DentalCare

DentalCare

DentalCare

DentalCare

DentalCare
Home Home Home
.
trusted resource. informed professionals. healthier patients.
Print         Share:  

Welcome

Tooth Decay

What is tooth decay?

Tooth decay happens when acids wear away the tooth's hard surface layer, called enamel. These acids are made by a sticky film called plaque. Plaque has germs that feed on sugary foods. The process of digesting these sugars makes acids that attack tooth surfaces.

Over time, tooth decay can cause holes in the tooth surface. These are called cavities. If left untreated, cavities can get bigger. They can even destroy the tooth.

If you think you have a cavity, see your dental team. Your dentist is likely to put in a filling. Fillings may stop the cavity from getting bigger.

Acids constantly attack your tooth surfaces, but tooth decay doesn't happen all at once. That's because other elements in your mouth work to strengthen your teeth and stop the tooth decay process. One of these elements is saliva. Saliva has minerals that help strengthen tooth surfaces. Fluoride, a natural mineral that is often added to water and found in toothpaste, also helps to make teeth stronger.

Dentists check for tooth decay and cavities

4 stages of tooth decay

Stage 1
The dull spot on the tooth's surface may be decay. Brushing with a fluoride toothpaste and flossing may prevent it from becoming a cavity.

Stage 2
The decay is now a cavity. It has gone through the tooth's hard surface layer.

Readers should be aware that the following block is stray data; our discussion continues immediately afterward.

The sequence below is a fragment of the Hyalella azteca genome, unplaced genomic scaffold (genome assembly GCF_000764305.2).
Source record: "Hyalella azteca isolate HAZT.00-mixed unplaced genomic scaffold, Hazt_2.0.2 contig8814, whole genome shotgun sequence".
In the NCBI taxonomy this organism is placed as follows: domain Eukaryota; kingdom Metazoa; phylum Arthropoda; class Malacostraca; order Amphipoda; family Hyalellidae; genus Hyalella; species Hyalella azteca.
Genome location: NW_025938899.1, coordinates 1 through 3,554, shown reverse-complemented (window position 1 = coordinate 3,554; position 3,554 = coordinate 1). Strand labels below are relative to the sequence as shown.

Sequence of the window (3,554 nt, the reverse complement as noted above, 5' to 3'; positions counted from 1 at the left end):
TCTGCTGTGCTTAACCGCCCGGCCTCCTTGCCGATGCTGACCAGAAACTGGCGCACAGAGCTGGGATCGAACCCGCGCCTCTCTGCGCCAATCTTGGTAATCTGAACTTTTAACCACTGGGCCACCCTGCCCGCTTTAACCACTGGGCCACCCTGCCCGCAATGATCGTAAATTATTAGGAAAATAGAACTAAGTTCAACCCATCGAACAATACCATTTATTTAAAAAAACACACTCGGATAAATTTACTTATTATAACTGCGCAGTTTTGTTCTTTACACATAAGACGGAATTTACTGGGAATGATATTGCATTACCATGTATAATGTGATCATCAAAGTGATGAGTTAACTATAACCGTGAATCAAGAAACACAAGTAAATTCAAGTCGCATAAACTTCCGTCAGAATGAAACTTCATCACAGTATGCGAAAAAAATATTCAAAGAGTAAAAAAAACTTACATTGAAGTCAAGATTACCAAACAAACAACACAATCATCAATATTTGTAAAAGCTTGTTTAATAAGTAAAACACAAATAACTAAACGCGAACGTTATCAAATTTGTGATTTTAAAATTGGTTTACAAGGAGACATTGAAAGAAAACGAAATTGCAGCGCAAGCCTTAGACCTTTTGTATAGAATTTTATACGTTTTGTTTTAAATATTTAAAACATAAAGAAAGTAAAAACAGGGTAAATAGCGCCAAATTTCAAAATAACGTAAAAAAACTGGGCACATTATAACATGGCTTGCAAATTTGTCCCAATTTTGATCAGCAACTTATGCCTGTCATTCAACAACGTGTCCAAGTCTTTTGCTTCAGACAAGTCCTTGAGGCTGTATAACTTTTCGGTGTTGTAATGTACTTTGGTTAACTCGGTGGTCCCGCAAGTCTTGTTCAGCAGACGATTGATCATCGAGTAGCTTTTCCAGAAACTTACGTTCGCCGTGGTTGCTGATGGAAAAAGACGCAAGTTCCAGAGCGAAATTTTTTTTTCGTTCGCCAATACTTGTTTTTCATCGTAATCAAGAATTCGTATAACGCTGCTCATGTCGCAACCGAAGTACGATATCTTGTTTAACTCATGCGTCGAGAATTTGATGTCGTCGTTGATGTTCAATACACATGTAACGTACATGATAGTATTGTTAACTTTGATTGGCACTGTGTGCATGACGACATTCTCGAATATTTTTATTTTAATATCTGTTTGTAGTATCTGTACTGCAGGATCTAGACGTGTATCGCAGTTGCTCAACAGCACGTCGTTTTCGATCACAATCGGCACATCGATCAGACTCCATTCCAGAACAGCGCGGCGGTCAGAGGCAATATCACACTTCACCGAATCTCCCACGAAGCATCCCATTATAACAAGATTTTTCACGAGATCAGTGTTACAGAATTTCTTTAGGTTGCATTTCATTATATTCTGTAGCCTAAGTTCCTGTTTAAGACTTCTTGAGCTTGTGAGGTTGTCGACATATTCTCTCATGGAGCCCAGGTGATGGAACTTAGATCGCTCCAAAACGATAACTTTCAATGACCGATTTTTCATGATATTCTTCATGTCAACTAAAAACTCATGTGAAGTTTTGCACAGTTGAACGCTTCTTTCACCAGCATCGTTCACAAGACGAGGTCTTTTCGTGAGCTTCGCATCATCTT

Stage 3
Now that the cavity has reached the softer layer of the tooth, it will get bigger faster.

Stage 4
If the cavity is not filled, it can cause bigger problems deeper in the tooth. This is why it's important to see your dental team regularly.

If you do have tooth decay, your dental team may talk to you about fillings, fluoride, or other treatment choices.

Here are some tips to help prevent tooth decay:

  • Don't eat a lot of sugary foods. Cut down on snacks between meals.
    This will help prevent plaque from making acid. It will also reduce the number of times your teeth are exposed to acids.

  • Eat a diet high in calcium.
    Calcium helps strengthen tooth surfaces.

  • Drink plenty of water, especially if you take certain medicines.
    Some medicines can decrease the amount of saliva your body makes. This may put you at greater risk for tooth decay.

  • Use a toothpaste and mouthwash with fluoride.
    Fluoride helps make tooth surfaces harder and stronger.

  • Visit your dental team at least twice a year.
    They will clean your teeth and check for cavities.

Quick facts about tooth decay

  • Tooth decay happens when acids wear away the tooth's hard surface layer.
  • Tooth decay can cause holes in your teeth. These are called cavities.
  • Tooth decay can be avoided by brushing twice a day with a fluoride toothpaste and flossing between teeth.
  • Toothpastes and mouthwash with fluoride can also help strengthen teeth and help fight tooth decay.

For more tips on how to prevent tooth decay, talk to your dental team or visit www.oralb.com.

Download PDF
Optional: Customize this document for your patients.

Enter information about your practice in the fields below, and it will appear at the top of each Patient Education page when printed.

Enter your Information:
Line 1: (Your Name or Practice Name)
Line 2: (Address, Specialty, or Slogan)
Line 3: (Phone Number or E-mail Address)
Congrats

Congratulations!

Based on information in Your Profile, it looks like you’ve graduated. As you transition into practice, we want to keep you informed about new CE courses, promotions, and other resources now available to you as a practicing professional.

So please take a moment to Update Your Profile; make sure to look under each category, i.e., Personal Information, School Information and Notification and Updates and click "Edit."

We also recommend that you visit the Graduating Student section for post-graduate tips.